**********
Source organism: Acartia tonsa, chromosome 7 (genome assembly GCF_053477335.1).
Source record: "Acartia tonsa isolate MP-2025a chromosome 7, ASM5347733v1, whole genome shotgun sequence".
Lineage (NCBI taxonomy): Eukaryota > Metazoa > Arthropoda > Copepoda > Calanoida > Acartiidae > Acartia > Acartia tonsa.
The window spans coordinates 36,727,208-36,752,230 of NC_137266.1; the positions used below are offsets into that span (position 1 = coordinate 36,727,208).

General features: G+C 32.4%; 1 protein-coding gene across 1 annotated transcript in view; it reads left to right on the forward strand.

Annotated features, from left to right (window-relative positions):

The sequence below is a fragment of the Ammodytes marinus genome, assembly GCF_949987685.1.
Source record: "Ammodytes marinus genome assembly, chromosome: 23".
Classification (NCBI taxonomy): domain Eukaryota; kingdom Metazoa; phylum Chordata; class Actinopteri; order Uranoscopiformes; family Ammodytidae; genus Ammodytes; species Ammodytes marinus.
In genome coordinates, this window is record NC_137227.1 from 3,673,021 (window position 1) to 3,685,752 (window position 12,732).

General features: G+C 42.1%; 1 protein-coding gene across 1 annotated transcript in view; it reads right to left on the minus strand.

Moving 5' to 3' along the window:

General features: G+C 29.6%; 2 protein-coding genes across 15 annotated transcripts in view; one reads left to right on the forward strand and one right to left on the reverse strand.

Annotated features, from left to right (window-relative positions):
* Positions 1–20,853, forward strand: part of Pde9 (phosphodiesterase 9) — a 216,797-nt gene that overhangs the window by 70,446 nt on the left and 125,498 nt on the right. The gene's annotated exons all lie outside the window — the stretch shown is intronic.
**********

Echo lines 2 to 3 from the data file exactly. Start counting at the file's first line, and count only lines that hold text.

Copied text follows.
Source record: "Acartia tonsa isolate MP-2025a chromosome 7, ASM5347733v1, whole genome shotgun sequence".
Lineage (NCBI taxonomy): Eukaryota > Metazoa > Arthropoda > Copepoda > Calanoida > Acartiidae > Acartia > Acartia tonsa.